• RTC (Real-Time Clock) Pins: Provide time-keeping functionality for applications requiring accurate time tracking.



The ESP32 development board features 25 GPIO pins, which can be assigned various functions by programming the appropriate registers. These GPIOs include several types: digital-only, analog-enabled, and capacitive-touch-enabled. Analog-enabled and capacitive-touch-enabled GPIOs can also be configured as digital GPIOs. Most of these digital GPIOs can be set with internal pull-up or pull-down resistors or configured to high impedance.


ESP-WROOM-32 pinout


Input Only GPIOs

GPIOs 34 to 39 are input-only pins (GPIs). These pins lack internal pull-up or pull-down resistors and cannot be used as outputs. Therefore, they should be used exclusively as inputs:

  • GPIO 34
  • GPIO 35
  • GPIO 36
  • GPIO 39


SPI flash integrated on the ESP-WROOM-32

GPIO 6 to GPIO 11 are available on some ESP32 development boards, but they are connected to the integrated SPI flash on the ESP-WROOM-32 chip. Therefore, these pins are not recommended for other uses and should be avoided in your projects:

  • GPIO 6 (SCK/CLK)
  • GPIO 7 (SDO/SD0)
  • GPIO 8 (SDI/SD1)
  • GPIO 9 (SHD/SD2)
  • GPIO 10 (SWP/SD3)
  • GPIO 11 (CSC/CMD)


ESP32 Interrupt Pins

The ESP32 supports up to 32 interrupt slots for each core, with each interrupt having a specific priority level and falling into two categories.

  1. Hardware interrupts: These are triggered by external events, such as a GPIO interrupt when a button is pressed or a touch interrupt when a touch is detected.
  2. Software interrupts: These are triggered by software instructions, like a timer interrupt or a watchdog timer interrupt when a timer expires.

On the ESP32, we can define an interrupt service routine function that executes when a GPIO pin changes its logic level.

All GPIO pins on an ESP32 board can be configured to function as inputs for interrupt requests.


Capacitive touch GPIOs

The ESP32 features 10 internal capacitive touch sensors that can detect changes in capacitance, such as those caused by human skin contact. These sensors can sense variations induced when touching the GPIOs with a finger. They are versatile for integrating into capacitive pads and replacing mechanical buttons. Moreover, these capacitive touch pins are capable of waking up the ESP32 from deep sleep.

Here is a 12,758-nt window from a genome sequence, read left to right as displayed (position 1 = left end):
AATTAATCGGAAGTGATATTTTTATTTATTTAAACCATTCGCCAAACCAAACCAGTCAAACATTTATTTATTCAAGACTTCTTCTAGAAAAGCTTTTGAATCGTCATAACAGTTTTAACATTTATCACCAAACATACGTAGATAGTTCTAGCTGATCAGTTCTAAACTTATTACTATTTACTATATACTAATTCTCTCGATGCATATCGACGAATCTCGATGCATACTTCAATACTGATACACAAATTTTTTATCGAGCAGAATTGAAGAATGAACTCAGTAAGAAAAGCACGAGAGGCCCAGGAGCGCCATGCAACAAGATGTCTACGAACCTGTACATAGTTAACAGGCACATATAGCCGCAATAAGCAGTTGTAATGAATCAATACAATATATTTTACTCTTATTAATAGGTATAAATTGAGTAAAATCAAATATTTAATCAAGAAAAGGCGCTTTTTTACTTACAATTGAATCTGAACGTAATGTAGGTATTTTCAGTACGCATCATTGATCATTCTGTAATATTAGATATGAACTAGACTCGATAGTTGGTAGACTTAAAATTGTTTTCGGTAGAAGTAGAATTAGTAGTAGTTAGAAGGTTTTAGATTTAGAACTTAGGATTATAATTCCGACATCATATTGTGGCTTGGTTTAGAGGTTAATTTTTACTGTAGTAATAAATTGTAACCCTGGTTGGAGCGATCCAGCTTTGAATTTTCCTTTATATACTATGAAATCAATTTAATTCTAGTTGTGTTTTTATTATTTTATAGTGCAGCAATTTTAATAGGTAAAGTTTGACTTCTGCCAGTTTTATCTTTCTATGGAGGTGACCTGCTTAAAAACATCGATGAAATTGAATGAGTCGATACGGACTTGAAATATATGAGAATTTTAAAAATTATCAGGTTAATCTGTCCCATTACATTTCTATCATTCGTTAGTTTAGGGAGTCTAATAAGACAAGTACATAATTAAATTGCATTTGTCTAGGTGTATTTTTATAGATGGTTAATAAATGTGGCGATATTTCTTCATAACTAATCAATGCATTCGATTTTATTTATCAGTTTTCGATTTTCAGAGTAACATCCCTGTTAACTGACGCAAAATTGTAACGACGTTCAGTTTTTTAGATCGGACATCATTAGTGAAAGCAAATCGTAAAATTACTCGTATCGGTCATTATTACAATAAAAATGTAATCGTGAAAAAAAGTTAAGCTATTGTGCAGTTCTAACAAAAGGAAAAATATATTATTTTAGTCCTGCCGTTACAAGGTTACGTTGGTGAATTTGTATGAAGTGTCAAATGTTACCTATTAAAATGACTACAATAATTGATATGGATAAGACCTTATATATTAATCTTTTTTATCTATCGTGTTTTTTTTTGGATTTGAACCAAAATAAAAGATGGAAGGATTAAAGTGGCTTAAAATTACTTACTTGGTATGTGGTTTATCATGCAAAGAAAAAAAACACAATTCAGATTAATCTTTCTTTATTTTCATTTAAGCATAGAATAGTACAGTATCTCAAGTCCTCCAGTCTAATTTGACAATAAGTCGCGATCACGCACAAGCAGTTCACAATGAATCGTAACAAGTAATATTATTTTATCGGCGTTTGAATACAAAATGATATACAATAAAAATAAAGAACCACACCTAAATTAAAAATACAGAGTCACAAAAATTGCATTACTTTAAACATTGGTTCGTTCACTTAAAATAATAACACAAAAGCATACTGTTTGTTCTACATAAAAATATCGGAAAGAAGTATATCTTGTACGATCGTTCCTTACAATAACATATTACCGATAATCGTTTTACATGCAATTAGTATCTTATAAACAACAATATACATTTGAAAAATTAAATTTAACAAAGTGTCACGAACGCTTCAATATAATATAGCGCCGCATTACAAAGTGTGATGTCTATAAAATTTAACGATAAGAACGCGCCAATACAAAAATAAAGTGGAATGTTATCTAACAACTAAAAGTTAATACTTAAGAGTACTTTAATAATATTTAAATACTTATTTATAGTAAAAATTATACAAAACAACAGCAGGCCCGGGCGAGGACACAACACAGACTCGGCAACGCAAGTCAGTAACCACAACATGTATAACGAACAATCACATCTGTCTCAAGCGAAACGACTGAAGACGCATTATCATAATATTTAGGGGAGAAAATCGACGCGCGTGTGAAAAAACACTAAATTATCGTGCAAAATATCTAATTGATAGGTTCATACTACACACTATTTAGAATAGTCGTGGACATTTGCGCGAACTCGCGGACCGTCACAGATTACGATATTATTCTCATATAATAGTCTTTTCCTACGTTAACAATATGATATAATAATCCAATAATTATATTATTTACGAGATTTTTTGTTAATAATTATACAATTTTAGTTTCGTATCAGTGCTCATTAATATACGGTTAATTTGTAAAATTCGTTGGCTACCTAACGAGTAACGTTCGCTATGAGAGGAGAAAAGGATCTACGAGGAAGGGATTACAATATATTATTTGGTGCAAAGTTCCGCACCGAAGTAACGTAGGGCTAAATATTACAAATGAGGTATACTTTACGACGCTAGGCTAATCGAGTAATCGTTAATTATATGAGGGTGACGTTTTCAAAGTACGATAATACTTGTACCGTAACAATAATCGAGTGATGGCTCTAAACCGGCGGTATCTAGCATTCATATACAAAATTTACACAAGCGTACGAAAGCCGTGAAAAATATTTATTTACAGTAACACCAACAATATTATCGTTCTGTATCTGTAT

Here are the GPIO connections for these internal touch sensors:

  • T0 (GPIO 4)
  • T1 (GPIO 0)
  • T2 (GPIO 2)
  • T3 (GPIO 15)
  • T4 (GPIO 13)
  • T5 (GPIO 12)
  • T6 (GPIO 14)
  • T7 (GPIO 27)
  • T8 (GPIO 33)
  • T9 (GPIO 32)


ESP32 Analog to Digital Converter (ADC)  Pins

The ESP32 features 18 ADC input channels, each capable of 12-bit resolution, a significant upgrade from the ESP8266's single 10-bit ADC channel. These GPIOs serve as ADC inputs with their respective channels:

  • ADC1_CH0 (GPIO 36)
  • ADC1_CH1 (GPIO 37)
  • ADC1_CH2 (GPIO 38)
  • ADC1_CH3 (GPIO 39)
  • ADC1_CH4 (GPIO 32)
  • ADC1_CH5 (GPIO 33)
  • ADC1_CH6 (GPIO 34)
  • ADC1_CH7 (GPIO 35)
  • ADC2_CH0 (GPIO 4)
  • ADC2_CH1 (GPIO 0)
  • ADC2_CH2 (GPIO 2)
  • ADC2_CH3 (GPIO 15)
  • ADC2_CH4 (GPIO 13)
  • ADC2_CH5 (GPIO 12)
  • ADC2_CH6 (GPIO 14)
  • ADC2_CH7 (GPIO 27)
  • ADC2_CH8 (GPIO 25)
  • ADC2_CH9 (GPIO 26)

The ADC input channels of the ESP32 feature a 12-bit resolution, allowing analog readings from 0 to 4095. Here, 0 corresponds to 0V, and 4095 corresponds to 3.3V. You can adjust the resolution and ADC range in your code as needed.

It's important to note that the ADC pins on the ESP32 do not exhibit linear behavior. Small voltage differences, such as between 0 and 0.1V or between 3.2V and 3.3V, may not be distinguishable. This characteristic should be considered when utilizing the ADC pins, as illustrated in the figure below.



ESP32 Digital to Analog Converter Pins

The ESP32 features two 8-bit DAC channels that convert digital signals into analog voltage outputs. These channels are designated as follows:

  • DAC1 (GPIO25)
  • DAC2 (GPIO26)


ESP32 Touch Pins

The ESP32 features 9 GPIOs equipped with capacitive touch sensing. These GPIOs can detect changes in capacitance when a capacitive load, like a human finger, approaches the GPIO.



You can create a touchpad by connecting various conductive materials to these pins, such as aluminum foil, conductive cloth, or conductive paint. Due to the circuit's high sensitivity and low-noise design, even small touch pads can be effectively implemented.

Moreover, these capacitive touch pins can serve the function of waking the ESP32 from deep sleep mode.


ESP32 I2C Pins

The ESP32 provides two I2C channels, and you can assign any pin as either SDA or SCL. When programming the ESP32 with the Arduino IDE, the default pins for I2C communication are:

  • GPIO 21 (SDA)
  • GPIO 22 (SCL)

If you prefer to use different pins with the wire library, you simply need to initialize them by calling: